“From there, the customer gets to decide if they want to just buy parts, if they want to have us do the work or what avenue they want to take,” Weltzien says.
The planter inspections are mutually beneficial to Swiderski and its customers because it saves everyone time and money in the long run.
“Last year a customer brought in his planter for a post-growing season inspection. He had put a lot of work into it. And thanks to the inspection, he was only down for about half of one day the entire spring and summertime,” Weltzien says. “He told us ‘every year, no matter what, that planter is coming in for an inspection.’ He said he had never planted that smoothly, ever.”
Checking for Everything
The planter inspections are meant to be as thorough as possible so that everything has been checked and accounted for before the farmer puts their planter back in the shed. The goal is to have them ready to plant as soon as the growing season commences.
“We take the full row unit apart and check all your bushings, opener discs, gauge wheel arms and scrapers. We even go into the meter,” Weltzien says. “We check your brushes, your seals, parallel links, all your hoses and even the routing for the hydraulics and your wiring to see if anything is pinching or rubbing through.”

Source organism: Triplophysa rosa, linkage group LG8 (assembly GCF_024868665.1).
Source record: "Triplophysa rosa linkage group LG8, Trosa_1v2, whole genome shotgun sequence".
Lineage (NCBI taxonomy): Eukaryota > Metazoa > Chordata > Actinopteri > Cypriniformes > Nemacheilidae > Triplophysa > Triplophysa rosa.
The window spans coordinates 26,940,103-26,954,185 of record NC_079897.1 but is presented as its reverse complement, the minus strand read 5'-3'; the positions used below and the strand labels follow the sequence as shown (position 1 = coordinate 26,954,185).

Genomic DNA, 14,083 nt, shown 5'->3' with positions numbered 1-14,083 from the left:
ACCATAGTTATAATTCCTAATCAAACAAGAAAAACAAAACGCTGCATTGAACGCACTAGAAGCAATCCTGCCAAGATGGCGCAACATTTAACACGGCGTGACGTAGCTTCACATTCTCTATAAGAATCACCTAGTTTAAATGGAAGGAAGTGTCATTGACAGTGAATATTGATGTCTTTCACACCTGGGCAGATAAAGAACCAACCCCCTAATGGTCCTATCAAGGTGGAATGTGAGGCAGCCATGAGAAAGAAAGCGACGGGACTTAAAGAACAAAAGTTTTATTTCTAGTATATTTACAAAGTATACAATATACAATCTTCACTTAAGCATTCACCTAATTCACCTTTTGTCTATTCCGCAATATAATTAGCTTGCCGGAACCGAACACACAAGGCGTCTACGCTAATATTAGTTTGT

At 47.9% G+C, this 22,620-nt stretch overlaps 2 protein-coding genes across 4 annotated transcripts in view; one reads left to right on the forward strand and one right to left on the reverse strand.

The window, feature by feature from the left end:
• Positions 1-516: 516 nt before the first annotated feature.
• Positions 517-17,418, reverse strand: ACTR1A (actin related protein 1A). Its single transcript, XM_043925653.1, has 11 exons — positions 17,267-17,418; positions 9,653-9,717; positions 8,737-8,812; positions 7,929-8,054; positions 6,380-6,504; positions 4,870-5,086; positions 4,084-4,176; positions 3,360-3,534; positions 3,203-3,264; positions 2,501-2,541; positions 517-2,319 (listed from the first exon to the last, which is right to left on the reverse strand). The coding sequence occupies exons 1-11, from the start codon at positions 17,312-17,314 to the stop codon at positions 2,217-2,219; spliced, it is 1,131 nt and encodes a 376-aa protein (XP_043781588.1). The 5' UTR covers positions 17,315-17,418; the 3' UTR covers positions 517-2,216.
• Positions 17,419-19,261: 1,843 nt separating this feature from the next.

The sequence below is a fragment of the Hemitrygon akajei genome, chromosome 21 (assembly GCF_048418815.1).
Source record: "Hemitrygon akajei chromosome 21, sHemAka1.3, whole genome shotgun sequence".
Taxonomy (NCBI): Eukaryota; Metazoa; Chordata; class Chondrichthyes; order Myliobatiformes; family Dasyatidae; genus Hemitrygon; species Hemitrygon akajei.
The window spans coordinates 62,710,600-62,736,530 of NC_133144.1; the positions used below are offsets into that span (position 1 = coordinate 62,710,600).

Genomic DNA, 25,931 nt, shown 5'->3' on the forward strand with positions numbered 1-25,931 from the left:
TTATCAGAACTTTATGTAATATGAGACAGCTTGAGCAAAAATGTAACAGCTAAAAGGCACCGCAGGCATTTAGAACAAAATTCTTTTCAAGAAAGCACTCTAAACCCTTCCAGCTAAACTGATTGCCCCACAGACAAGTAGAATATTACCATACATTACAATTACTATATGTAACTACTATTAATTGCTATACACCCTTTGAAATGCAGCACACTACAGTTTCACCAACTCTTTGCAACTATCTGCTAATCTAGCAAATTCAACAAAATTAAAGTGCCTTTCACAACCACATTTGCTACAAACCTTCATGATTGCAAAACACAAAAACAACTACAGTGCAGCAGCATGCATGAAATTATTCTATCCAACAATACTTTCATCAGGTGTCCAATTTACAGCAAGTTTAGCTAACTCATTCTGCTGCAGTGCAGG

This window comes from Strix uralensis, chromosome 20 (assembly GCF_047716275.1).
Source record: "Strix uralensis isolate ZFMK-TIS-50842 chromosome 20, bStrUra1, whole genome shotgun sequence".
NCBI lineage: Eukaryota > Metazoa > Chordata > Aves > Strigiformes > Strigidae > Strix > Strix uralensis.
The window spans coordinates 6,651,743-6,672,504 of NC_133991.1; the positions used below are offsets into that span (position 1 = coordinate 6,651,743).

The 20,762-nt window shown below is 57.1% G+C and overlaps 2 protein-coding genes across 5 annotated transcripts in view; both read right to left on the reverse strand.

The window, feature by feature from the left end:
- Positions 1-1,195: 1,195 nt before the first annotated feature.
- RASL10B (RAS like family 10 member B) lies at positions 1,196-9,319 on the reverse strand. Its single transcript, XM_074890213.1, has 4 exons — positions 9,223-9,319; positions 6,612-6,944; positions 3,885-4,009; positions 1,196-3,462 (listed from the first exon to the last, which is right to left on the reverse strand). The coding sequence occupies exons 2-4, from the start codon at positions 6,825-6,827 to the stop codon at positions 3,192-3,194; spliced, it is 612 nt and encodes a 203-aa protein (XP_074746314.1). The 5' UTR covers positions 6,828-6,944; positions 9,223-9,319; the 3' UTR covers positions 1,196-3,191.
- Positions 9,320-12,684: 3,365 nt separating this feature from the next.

Swiderski charges $50 per row for its planter inspections with additional charges for options such as speedtube inspections and meter testing. Photo: Planter Inspection Flier From Swiderski's Website
The technicians even run the full planter and check the entire system just to make sure there are no issues that farmers might run into once they’re ready to start planting.
Although the process is extremely thorough and the technicians see planters of all different sizes, Weltzien says that usually the turnaround time is fairly quick for getting each planter inspection finished.
“We take one full day for each one, with the exception of a 24-row planter taking a bit longer,” Weltzien says. “We have to be incredibly thorough because, ideally, we don’t want to see anything happen at all with that planter come spring.”